On Inauguration Day, at 0-dark-30 women armed with nothing but pink hats and attitude, showed up at Los Angeles International Airport to start the long trek to Washington. My daughter and I drove to LA the day before from California's Central Coast. We were to going to take any chances missing what we thought would be the biggest congress of nasty women since we fought for Roe vs. Wade in 1973.
I went because I fought for women's rights in the 1970's and now, in my mid-70's, I couldn't believe I had to battle again. My daughter who lives near me, and my step-daughter, who lives in Florida, are both in their 40's and I was happy that they felt the issues were important enough to warrant their joining me.
We had no idea what to expect - would it be as well attended as we dared to hope? Would we have spent time, energy and money on a wild escapade that would fizzle? Would we be in danger of arrest, Gunplay or worse? We did know that men, women, and children of every ethnicity, religious and sexual persuasion were gathering to demonstrate their demands for inclusion, respect and fairness in our country and we wanted to be part of it. The night before we arrived my daughter and I both confessed to ambivalence and trepidation. We were excited to make the trip, but concerned about the unknown results.
The moment we entered the airport, we recognized fellow marchers and fear gave way to delight, Some people wore pink hats with pussy ears, some wore T-Shirts with slogans, but even those who were not sporting gear were easy to spot. Their expressions of determination, excitement, and camaraderie were unmistakable. We smiled and nodded to one another with knowing glances as if we'd all skipped school or joined a secret society. Even in our sleep- and coffee-deprived conditions, we sensed that a surge of humanity was heading for our Capital.
Newark terminal, where we were to make a quick connection, was filled with women - elegantly turned out matrons from New York, moms with children in strollers, older women that I knew, like me, had fought the good fight forty years earlier! We greeted one another with thumbs-ups and knowing grins, sharing stories and expectations. It was if we were meeting long-lost friends at a reunion. The puddle-jumper plane was mostly populated by "our" crowd. Since I had the first seat, I was next to the tiny galley and the flight attendant, and she and I shared our stories.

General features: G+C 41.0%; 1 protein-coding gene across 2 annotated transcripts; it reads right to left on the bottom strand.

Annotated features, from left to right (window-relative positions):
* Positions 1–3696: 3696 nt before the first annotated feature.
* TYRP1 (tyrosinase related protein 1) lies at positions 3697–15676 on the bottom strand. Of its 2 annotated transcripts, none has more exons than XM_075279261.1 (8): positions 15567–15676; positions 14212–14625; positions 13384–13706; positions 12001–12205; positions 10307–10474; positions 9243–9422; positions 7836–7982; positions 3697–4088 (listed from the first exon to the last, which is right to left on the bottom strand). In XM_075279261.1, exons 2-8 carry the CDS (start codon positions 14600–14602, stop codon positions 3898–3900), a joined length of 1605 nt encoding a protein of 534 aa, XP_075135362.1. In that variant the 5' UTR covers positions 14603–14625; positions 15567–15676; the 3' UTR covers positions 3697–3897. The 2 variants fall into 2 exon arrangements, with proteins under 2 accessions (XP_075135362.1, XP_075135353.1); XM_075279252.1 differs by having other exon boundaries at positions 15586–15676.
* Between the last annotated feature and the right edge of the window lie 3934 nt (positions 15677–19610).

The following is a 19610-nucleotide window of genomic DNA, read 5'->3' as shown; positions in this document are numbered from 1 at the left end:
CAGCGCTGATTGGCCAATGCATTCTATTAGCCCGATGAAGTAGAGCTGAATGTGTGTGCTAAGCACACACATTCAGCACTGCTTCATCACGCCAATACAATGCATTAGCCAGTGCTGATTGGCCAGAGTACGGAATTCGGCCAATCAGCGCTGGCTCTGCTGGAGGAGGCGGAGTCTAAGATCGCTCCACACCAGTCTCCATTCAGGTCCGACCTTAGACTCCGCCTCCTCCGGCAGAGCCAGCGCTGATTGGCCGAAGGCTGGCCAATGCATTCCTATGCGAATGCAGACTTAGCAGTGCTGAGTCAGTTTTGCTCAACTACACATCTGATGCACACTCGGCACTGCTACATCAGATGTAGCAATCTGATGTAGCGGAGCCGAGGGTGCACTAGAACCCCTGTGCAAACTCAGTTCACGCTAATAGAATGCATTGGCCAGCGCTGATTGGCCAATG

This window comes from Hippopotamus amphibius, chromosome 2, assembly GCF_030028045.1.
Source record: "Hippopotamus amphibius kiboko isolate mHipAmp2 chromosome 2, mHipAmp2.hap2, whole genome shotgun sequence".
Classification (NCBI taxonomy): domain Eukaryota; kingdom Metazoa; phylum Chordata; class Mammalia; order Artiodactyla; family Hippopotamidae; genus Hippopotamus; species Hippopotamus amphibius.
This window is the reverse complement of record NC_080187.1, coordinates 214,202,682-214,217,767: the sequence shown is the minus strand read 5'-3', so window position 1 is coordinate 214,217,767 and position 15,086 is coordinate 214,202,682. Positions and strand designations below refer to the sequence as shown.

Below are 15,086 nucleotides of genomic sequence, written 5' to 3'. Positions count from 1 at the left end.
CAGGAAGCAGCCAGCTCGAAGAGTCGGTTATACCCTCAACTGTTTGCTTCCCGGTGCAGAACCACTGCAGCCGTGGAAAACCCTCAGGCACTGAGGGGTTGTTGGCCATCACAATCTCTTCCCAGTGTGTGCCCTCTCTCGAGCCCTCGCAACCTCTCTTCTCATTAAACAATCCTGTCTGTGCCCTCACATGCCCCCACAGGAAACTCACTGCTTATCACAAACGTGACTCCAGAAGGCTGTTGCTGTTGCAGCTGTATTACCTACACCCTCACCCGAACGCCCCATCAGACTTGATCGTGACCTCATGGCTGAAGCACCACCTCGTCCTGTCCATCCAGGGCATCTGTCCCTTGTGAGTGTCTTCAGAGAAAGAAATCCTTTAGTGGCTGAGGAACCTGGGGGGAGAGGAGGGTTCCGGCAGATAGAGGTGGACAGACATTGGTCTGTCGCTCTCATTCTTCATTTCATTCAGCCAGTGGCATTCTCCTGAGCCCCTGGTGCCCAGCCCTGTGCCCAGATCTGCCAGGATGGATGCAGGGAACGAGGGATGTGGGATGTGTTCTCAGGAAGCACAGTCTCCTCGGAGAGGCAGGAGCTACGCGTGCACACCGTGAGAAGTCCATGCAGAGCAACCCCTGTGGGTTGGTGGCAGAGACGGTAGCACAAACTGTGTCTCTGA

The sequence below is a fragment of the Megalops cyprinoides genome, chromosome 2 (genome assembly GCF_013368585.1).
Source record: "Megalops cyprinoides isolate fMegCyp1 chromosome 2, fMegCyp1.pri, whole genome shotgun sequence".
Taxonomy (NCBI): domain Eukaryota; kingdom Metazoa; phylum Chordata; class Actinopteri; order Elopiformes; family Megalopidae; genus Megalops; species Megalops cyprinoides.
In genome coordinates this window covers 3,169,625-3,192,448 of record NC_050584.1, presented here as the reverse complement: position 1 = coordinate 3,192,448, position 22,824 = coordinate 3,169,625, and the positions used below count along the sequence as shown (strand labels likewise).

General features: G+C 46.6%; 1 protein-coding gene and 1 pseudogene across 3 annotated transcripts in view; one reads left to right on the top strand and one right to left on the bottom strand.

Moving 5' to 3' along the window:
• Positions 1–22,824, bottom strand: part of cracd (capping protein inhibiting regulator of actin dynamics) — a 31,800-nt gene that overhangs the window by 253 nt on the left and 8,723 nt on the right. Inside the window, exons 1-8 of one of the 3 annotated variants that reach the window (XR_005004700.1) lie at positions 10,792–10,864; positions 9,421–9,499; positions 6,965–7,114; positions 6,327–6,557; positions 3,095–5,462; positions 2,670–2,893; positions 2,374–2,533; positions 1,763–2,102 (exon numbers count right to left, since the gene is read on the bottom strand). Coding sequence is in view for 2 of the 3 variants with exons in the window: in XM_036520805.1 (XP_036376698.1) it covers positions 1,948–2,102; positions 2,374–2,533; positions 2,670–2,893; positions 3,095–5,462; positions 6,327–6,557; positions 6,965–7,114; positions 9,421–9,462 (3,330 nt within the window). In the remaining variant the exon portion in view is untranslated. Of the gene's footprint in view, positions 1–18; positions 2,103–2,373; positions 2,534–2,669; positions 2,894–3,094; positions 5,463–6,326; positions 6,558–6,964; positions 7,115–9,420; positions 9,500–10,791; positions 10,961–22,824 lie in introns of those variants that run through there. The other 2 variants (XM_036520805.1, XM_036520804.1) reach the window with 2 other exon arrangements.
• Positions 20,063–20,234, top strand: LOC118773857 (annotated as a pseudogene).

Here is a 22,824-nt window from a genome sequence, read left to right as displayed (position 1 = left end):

She slayed me when she said, "I've never had this much estrogen on a plane in my whole career." I told her I planned to write a piece for HuffPo and once we were airborne, she handed me her microphone so I could ask the passengers to put on their hats for a photo. They slapped on their hats and erupted in cheers and applause. We were on our way to give the new administration our message!
The combination of Inaugural attendees and protesters overwhelmed Washington's streets. The drive to our hotel, where we would meet my stepdaughter from Florida, should have taken 15 minutes. It took an hour and fifteen minutes. In the lobby Trump supporters in their ball gowns, fur coats, tuxedos, big hair, and bling, were weaving through our crowd in their pink hats, parkas, walking shoes and backpacks. Both groups respectfully ignored one another. Perhaps at that moment both were getting what they wanted and saw no reason to argue about it.
The same sense of tolerance prevailed in bars and restaurants. One Trump enthusiast from Indiana shared our breakfast table, and although she just couldn't work out why women were so unhappy, she didn't throw her croissant at us. We parted peacefully and set off for the march.
As we moved into the crowd, I was overwhelmed by the sense of solidarity, purpose and, yes, love, I felt around me. The march was the largest in the history of the capital; some say 500,000 people were there, and yet I never saw anyone being rude or mean. People watched out for one another and behaved as if we were all one family. It was a profound experience for me, surrounded by thousands of my fellow citizens committed to standing up for their beliefs. By now everyone has seen the brilliant homemade signs and banners, the sea of pink hats, the fervor of the inspired speakers and the faces of the marchers responding to their messages.
When I wrote this essay a week ago, it ended this way: We have faltered and been mislead, but we will save our country from disaster. I believe that America has always been and will always be great, but we must continue to protect it with action.
I still believe what said, but after eleven days of shock and horror at the havoc this administration has wrought, my personal commitment has deepened. I have my own marching orders.